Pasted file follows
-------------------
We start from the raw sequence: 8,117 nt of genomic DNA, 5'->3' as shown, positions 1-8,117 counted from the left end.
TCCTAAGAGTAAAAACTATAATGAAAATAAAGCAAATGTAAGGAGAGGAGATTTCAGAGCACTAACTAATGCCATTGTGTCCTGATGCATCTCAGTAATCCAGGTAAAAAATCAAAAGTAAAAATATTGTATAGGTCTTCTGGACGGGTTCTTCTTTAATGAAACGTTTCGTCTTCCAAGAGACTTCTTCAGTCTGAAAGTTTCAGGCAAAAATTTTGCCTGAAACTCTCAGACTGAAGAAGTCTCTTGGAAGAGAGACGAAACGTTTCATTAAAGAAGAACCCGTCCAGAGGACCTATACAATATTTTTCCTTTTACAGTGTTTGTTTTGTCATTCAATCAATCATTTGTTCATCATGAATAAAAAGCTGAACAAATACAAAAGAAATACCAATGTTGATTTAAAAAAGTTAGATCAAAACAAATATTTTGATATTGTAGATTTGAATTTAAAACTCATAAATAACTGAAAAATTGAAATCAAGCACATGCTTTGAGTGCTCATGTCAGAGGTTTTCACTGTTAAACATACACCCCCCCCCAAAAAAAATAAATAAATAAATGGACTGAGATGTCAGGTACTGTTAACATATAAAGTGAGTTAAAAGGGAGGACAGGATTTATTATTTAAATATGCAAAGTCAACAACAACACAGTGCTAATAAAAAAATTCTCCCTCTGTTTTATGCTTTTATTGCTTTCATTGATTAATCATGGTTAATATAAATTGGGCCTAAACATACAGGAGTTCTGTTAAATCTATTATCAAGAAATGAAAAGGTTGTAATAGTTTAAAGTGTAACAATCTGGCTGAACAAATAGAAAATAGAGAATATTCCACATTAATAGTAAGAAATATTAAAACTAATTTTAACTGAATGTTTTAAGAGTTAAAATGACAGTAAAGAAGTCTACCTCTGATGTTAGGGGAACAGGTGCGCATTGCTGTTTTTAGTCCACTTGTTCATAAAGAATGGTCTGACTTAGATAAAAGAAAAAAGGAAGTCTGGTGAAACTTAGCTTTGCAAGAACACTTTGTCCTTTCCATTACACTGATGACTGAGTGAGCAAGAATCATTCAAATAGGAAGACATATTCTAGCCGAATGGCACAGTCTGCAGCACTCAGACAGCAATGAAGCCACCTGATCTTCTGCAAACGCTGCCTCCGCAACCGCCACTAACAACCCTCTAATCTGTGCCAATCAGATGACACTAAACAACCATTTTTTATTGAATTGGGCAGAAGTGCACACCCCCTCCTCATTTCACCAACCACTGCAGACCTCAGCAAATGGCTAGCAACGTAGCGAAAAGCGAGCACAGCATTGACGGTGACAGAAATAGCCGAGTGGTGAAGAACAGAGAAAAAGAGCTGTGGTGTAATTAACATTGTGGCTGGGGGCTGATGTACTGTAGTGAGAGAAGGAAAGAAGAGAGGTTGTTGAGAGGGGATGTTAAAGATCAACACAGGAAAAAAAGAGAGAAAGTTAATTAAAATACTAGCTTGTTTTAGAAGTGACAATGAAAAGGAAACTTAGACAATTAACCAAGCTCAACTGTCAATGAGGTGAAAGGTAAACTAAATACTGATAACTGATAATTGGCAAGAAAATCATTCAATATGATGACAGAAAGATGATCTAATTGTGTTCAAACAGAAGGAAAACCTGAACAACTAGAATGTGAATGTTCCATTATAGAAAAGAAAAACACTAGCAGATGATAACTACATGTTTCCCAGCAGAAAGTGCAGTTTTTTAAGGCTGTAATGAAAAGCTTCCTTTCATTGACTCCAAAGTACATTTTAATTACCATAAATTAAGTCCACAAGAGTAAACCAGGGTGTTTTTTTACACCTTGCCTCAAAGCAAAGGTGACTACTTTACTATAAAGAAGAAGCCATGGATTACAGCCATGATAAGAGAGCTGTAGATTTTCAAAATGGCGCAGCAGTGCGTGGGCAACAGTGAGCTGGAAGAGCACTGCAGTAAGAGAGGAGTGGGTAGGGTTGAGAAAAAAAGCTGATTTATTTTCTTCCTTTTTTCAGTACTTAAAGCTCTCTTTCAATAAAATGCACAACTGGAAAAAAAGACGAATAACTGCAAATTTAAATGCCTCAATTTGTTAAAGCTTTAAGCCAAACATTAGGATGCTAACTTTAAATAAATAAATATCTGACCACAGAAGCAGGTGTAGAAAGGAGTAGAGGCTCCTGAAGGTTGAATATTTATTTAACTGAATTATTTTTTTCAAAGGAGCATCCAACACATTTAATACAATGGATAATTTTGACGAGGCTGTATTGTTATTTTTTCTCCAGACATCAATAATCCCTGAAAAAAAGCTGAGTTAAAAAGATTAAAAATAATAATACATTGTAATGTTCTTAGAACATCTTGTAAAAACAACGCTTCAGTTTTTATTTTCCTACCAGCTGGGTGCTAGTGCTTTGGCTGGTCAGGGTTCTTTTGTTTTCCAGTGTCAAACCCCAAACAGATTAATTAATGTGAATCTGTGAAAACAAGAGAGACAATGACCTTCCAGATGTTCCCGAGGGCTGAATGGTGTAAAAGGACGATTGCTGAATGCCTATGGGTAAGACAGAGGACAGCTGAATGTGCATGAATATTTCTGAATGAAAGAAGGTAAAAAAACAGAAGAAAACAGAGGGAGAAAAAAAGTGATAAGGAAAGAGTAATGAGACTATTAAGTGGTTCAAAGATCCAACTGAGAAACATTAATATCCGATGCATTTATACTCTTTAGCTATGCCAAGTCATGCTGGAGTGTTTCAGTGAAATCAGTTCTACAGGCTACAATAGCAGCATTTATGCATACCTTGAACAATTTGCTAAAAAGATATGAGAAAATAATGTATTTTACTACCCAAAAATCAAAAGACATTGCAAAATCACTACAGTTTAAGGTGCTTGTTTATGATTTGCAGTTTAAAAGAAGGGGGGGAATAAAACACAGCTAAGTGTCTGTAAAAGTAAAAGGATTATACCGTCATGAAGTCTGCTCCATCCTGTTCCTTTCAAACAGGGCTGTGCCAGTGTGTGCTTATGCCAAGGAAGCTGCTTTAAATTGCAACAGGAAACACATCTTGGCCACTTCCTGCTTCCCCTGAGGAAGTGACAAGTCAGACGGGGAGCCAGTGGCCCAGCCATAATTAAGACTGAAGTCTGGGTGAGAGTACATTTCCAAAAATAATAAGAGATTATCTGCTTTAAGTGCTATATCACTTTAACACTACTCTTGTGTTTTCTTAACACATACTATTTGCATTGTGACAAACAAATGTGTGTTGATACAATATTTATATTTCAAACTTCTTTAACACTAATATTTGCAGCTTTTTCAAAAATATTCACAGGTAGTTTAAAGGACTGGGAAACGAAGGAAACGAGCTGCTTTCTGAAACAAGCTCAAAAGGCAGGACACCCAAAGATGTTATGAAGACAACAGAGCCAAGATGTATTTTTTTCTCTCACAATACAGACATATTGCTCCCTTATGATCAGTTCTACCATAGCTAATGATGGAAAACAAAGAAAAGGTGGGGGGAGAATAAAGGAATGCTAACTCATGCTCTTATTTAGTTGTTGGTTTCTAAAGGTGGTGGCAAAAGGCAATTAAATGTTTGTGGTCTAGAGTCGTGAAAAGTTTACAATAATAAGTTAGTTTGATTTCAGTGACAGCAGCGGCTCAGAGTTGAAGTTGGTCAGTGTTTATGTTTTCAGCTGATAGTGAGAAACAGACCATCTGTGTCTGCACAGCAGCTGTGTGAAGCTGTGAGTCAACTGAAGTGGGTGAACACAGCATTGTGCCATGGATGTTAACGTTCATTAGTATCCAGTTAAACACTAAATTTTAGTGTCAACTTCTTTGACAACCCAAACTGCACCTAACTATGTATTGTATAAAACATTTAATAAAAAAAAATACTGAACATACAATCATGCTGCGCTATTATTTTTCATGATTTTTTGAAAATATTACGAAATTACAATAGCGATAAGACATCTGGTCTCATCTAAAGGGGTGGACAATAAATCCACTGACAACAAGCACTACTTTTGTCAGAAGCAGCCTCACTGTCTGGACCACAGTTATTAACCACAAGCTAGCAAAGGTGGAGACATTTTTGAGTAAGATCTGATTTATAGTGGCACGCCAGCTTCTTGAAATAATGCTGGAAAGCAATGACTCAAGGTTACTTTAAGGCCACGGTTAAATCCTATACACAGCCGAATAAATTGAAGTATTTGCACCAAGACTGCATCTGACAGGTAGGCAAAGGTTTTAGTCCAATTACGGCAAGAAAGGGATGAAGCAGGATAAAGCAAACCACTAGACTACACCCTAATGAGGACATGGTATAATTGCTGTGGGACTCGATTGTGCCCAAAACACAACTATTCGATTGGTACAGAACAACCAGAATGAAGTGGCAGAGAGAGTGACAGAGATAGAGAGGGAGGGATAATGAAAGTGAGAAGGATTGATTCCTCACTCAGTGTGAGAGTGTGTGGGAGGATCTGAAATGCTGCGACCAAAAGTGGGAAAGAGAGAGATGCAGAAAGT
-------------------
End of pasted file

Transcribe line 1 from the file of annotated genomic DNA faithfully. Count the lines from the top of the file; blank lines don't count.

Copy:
We start from the raw sequence: 8,117 nt of genomic DNA, 5'->3' as shown, positions 1-8,117 counted from the left end.